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100 Greatest Novels: Appointment in Samarra & U.S.A. (Trilogy)

Here are two more titles from the 100 Greatest Novels. Sorry for the wait, the U.S.A. Trilogy took a while to get through. Enjoy:

200px-Appointment_in_SamarraAppointment in Samarra by John O’Hara

This was a short novel that packs a lot of punch (sorry for the cliche!). The events unfold in about 36 hours that start with a drink thrown in someone’s face and ends in the complete demise of a character. Although the time period of events are short, the novel flashbacks to numerous stories: the history of a character’s love-life, of other characters’ married life, etc. Sometimes I’d be annoyed by the disruption of the story but ultimately all the flashbacks add to the overall novel. The writing style is similar to The Great Gatsby with O’Hara’s language being more heavily influenced by the time period (1930s). This might be the reason for this novel not being as popular as Gatsby is today.

200px-JpassosbookU.S.A. by John Dos Passos

Consisting of The 42nd Parallel, 1919, and The Big Money, this trilogy is a sprawling epic of America at the beginning of the 20th century. The books contain four narrative styles: fictional narratives following different characters from each of their point of views; the “Newsreel” that consists of newspaper clippings, headlines, and song lyrics; biographies of major historical figures like Teddy Roosevelt and the Wright brothers; and the “Camera Eye,” which are autobiographical scenes written in a stream of consciousness. The fictional stories are all intertwined and give you an emotional and deep understanding of the different walks of life people experienced at the turn of the century. The other three sections just give you an historical background for the story to fit in with a few exceptions: one of the biographical sections emotionally describes the first tomb of the unknown soldier after the first World War and one “Camera Eye” gives you a stark and depressing look at the execution of Sacco and Vanzetti and people’s response to it. Anyways, large undertaking (my copy was right at 1240 pages) but even larger reward. Great read.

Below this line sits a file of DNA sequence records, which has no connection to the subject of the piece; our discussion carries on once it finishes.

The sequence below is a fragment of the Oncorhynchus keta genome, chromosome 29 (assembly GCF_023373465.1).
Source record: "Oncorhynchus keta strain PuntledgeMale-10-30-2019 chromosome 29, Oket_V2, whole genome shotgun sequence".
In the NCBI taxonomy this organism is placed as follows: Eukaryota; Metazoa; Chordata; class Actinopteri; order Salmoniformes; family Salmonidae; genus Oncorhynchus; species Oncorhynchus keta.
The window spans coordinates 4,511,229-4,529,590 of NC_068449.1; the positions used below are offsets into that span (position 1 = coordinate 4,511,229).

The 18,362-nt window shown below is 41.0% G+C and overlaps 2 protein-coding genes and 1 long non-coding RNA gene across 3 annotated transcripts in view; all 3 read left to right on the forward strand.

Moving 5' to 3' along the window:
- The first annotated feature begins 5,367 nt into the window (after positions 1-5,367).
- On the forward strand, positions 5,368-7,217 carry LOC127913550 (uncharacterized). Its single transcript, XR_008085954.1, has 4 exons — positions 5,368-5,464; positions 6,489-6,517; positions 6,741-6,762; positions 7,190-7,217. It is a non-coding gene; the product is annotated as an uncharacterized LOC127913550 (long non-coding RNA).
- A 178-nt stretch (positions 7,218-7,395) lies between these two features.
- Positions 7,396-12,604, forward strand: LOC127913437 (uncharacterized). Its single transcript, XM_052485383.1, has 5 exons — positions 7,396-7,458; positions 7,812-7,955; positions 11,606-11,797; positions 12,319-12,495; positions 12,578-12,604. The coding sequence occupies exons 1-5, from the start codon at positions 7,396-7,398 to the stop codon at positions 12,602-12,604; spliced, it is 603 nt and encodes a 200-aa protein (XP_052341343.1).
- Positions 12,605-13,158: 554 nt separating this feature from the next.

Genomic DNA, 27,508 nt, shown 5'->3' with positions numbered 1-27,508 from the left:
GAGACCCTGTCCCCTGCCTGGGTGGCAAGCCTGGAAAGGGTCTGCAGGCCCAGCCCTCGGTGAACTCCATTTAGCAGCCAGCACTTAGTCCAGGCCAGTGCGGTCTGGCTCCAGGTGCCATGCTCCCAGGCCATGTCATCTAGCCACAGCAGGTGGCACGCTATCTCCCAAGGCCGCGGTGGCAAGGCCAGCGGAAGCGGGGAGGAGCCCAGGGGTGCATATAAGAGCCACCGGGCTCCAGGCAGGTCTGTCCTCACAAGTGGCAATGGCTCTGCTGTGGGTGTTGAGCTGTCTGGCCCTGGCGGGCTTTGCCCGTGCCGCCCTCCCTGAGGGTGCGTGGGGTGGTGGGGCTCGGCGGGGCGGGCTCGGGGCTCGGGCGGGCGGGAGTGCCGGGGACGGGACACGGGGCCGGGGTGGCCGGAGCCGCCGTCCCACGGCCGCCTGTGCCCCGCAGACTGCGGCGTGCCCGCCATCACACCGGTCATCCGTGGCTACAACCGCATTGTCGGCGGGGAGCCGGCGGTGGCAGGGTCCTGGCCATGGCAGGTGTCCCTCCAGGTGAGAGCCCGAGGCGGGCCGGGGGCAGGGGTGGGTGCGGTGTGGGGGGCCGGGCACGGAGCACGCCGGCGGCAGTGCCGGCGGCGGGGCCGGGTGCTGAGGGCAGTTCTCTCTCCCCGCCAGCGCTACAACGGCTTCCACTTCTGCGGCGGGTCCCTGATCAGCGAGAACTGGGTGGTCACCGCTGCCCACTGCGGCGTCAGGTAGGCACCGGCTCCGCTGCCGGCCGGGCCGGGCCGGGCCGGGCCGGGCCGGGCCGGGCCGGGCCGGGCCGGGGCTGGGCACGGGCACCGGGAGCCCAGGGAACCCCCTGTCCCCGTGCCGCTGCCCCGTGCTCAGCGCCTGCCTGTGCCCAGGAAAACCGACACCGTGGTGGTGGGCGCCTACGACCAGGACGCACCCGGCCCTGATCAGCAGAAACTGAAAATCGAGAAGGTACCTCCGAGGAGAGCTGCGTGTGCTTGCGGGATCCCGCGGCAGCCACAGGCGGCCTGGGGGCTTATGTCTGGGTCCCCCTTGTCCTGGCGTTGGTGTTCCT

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I’ll be taking a short break before the next few novels. I need to focus on my current job search in Houston. That said, know of any job openings in Houston? Thanks!

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Posted by on February 28, 2013 in 100 Greatest Novels, Book Review, Literature

 

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